Re:PS2 that underpowered (1)

superpulpsicle (533373) | more than 9 years ago | (#11607236)

I own a PS2, and I can admit the hardware was just weak engineering. There was so much emphasis on the new "emotional engine" during launch that this feature is virtually unused today.

Then there is the lousy DVD drive. I went thru 2 playstations already cause of malfunctional drives. No, I don't mod or do anything. I just game all day. RE4 doesn't port, no surprise at all.

Re:PS2 that underpowered (2, Informative)

mausmalone (594185) | more than 9 years ago | (#11607861)

Here here on the DVD drive. That thing is a piece of crap, and I've repaired one so far for a friend (though I have a later model PS2 so I don't have that problem).

Also, about your comment about the "emotional engine" feature not being used today ... "Emotion Engine" is the name of the PS2's CPU (and for completeness, "Graphics Synthesizer" is the name of the GPU). It's not a feature at all. The reason they kept saying that it would add emotion to games is that the 300 MHz (350 MHz?) clock speed was such a jump at the time that the console would be able to handle much more complicated AI than the PS1. They encouraged development houses to try to write AI routines for their characters that simulated emotion. The main example of this is from Driving Emotion S (yes I know it sucks). Opponent AI's would drive more aggressively if your actions "angered" them (I imagine the pseudo code is something like if (nudged) angry++; if (angry > threshhold) driving_style = aggressive;). As the race wore on, they would get "tired" and make mistakes... etc. So basically, "Emotion Engine" was a bit of marketing speak that boasted the fact that the PS2's higher CPU speed and increased memory allowed for more complicated AI routines.

Re:PS2 that underpowered (1)

13Echo (209846) | more than 9 years ago | (#11617521)

One could say that it is underpowered, considering that it was largely eclipsed (in most respects) by the fantastic Dreamcast system. Though it was two years older, it was still probably the more powerful of the two. It wasn't uncommon for multiplatform games to look and play better on the Dreamcast when it was around.

I'm of the opinion that the PS2 was a dated and design from the day it was released. It does, however, have a lot of fantastuc games that never made it to the Dreamcast (or Gamecube for that matter), so it's probably a moot point.

One's definitition of "underpowered" will differ from another person's. I've never seen an inferior port of a DC game to the Gamecube or XBox. PS2 ports are largely pretty bad. It just doesn't have the muscle to handle many games that were designed for a system that was even two years its senior.

Re:PS2 that underpowered (5, Insightful)

Grey Ninja (739021) | more than 9 years ago | (#11607390)

I've been saying for months now that the PS2 wouldn't be able to handle the game. Reason being that Resident Evil 4 is a poster child for the true power of the GameCube. PS2 lacks several things required to make the game really work.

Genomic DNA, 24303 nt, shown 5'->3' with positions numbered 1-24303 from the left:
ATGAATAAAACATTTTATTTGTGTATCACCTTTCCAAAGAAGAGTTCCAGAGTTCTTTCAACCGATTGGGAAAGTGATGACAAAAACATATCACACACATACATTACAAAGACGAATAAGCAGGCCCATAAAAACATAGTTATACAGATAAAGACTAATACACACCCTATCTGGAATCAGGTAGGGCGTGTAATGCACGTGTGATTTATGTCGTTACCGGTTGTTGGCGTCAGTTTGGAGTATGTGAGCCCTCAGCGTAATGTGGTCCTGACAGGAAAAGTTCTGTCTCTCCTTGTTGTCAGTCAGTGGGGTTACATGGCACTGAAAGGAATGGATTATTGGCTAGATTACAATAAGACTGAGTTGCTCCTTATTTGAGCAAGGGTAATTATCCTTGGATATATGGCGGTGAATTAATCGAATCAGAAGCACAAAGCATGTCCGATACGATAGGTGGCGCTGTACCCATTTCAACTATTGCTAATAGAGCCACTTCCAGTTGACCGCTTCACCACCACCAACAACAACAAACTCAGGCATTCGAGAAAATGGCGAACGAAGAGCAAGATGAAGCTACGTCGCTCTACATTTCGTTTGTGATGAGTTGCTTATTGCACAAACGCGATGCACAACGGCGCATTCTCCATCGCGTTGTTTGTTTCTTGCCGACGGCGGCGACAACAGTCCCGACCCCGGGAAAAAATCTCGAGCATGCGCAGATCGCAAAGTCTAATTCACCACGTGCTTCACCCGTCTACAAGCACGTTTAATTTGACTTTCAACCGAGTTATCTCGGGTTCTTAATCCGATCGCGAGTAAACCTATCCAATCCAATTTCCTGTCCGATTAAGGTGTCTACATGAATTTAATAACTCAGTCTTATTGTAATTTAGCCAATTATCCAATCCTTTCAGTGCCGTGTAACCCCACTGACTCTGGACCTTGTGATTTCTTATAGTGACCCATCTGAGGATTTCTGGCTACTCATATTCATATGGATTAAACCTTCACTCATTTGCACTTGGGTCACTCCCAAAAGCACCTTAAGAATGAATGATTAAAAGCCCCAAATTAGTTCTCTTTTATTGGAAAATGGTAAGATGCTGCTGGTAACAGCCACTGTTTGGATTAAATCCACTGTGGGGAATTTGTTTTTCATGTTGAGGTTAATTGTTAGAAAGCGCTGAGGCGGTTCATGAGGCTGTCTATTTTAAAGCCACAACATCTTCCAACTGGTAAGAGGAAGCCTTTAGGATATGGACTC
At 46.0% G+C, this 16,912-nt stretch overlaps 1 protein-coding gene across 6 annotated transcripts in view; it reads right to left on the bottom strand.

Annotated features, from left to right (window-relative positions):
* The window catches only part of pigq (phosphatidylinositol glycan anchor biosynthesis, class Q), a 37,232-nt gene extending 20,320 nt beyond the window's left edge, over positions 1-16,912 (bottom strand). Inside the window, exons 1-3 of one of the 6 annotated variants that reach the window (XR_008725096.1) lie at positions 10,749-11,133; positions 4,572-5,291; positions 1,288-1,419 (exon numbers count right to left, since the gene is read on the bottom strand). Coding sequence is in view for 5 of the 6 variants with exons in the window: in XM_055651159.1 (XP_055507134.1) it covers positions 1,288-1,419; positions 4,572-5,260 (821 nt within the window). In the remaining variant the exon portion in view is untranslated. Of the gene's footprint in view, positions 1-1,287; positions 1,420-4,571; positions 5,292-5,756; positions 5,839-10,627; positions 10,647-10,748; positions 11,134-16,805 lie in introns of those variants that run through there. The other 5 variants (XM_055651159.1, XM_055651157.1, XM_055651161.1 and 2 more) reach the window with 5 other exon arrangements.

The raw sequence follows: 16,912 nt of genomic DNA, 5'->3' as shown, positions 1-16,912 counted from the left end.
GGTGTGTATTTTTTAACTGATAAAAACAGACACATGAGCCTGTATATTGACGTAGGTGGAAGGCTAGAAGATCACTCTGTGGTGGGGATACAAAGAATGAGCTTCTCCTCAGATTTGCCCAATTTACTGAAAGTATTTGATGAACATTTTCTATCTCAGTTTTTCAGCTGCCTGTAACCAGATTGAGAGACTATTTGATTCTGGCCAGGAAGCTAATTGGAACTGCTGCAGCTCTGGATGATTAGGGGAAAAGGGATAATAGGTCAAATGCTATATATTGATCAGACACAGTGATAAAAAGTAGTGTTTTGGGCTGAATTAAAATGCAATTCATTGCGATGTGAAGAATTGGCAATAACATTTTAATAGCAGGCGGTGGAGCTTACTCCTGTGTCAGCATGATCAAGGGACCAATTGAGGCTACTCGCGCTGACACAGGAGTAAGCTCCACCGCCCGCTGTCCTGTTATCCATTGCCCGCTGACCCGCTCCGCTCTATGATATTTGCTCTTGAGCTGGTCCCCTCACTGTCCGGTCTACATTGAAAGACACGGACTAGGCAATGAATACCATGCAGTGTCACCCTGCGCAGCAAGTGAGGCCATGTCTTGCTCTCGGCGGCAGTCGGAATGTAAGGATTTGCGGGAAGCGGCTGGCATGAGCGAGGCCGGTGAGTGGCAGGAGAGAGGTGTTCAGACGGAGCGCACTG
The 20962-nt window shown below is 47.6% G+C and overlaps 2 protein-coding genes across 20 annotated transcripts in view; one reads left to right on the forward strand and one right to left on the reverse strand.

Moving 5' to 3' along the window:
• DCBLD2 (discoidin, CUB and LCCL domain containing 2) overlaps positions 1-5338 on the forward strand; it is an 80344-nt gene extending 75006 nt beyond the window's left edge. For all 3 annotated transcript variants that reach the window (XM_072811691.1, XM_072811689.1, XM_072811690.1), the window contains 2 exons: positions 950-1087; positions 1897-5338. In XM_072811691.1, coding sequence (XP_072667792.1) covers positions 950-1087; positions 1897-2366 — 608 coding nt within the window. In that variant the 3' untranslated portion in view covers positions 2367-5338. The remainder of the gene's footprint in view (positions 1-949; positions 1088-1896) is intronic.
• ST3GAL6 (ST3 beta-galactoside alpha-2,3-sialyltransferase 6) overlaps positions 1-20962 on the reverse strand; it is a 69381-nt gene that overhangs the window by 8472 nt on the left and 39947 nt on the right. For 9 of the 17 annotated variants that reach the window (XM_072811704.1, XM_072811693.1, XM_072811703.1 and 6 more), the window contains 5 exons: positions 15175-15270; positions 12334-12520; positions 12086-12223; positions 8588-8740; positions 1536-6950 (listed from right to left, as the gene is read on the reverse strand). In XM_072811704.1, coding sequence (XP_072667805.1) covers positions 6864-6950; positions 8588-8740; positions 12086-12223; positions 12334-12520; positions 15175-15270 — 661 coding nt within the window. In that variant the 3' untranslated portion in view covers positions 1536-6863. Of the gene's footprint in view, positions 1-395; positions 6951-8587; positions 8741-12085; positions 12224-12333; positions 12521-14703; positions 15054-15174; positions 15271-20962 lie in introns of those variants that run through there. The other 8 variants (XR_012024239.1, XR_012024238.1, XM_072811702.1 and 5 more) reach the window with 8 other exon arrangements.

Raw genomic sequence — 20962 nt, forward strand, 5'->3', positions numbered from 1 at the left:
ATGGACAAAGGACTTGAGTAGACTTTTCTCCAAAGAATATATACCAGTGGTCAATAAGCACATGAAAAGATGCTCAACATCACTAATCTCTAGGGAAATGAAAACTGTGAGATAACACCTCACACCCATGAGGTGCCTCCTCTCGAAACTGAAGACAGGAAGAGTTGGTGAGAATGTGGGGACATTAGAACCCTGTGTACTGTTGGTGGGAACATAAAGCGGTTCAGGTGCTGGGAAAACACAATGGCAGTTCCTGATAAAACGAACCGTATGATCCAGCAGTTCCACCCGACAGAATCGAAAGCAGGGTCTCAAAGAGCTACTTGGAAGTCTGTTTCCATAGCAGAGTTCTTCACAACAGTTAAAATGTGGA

Load times. The GameCube version of the game streams in a lot of data from the disc when navigating through levels. Moving from inside to outside is seamless, and the GameCube has been designed to minimize the effect that this has on gameplay. The PS2 on the other hand... is lucky to even load a codec conversation in MGS.

Level size. The PS2 has but a fraction of the RAM available to the GameCube. The levels in RE4 can quite often be huge, and often have some complex geometry. The closest I've seen on PS2 is MGS3, and having played both.... I assure you that the GameCube is the CLEAR winner in this case. Also of note in this case is Metroid Prime or Eternal Darkness... which both managed to stream the levels off the disc, eliminating load times completely. (In the case of Eternal Darkness, load times were artificially inserted, as the player couldn't react to the new room quick enough). At any rate, this should be a non-issue, given that I've seen many GameCube games without load times, but have yet to see a PS2 game do the same. And levels are almost always bigger on a GameCube than a PS2.

Polygons. They are the nice little things that make a 3D model. GameCube often has upward of 6 or 7 enemies attacking you simultaneously, with a high poly player model, all while rendering incredibly detailed backdrops. Again, the closest thing that I am aware of on the PS2 is MGS3, which never has more than 4 or 5 enemies attacking you... and each with significantly less polys. Also worthy of note, GameCube is still the current leader for most polygons pushed in a console game with Rebel Strike. Rebel Strike pushes upwards of 20 million polys per second, which far outdoes the closest competitor on PS2 or Xbox.

Textures. The PS2 attempts to make up for lack of memory by giving some absolutely insane memory bandwidth. This allows you to swap textures out in memory, but you will not be able to hold nearly as many as the GameCube can. GameCube also has the advantage of 6:1 texture compression. This all results in the color depth of the PS2 textures being greatly reduced. Once again, this is probably going to be related to level size.

Anyways, this is just a few reasons why RE4 on PS2 just won't work.

Re:PS2 that underpowered (0)

Anonymous Coward | more than 9 years ago | (#11608003)

RE: Load times and Level Size
Try riding around San Sandreas. Easily the biggest map in any offline game I've played, and you can go from end to end on foot, in a car, or even in an airplane with nary a load time.

Re:PS2 that underpowered (2, Insightful)

StocDred (691816) | more than 9 years ago | (#11608579)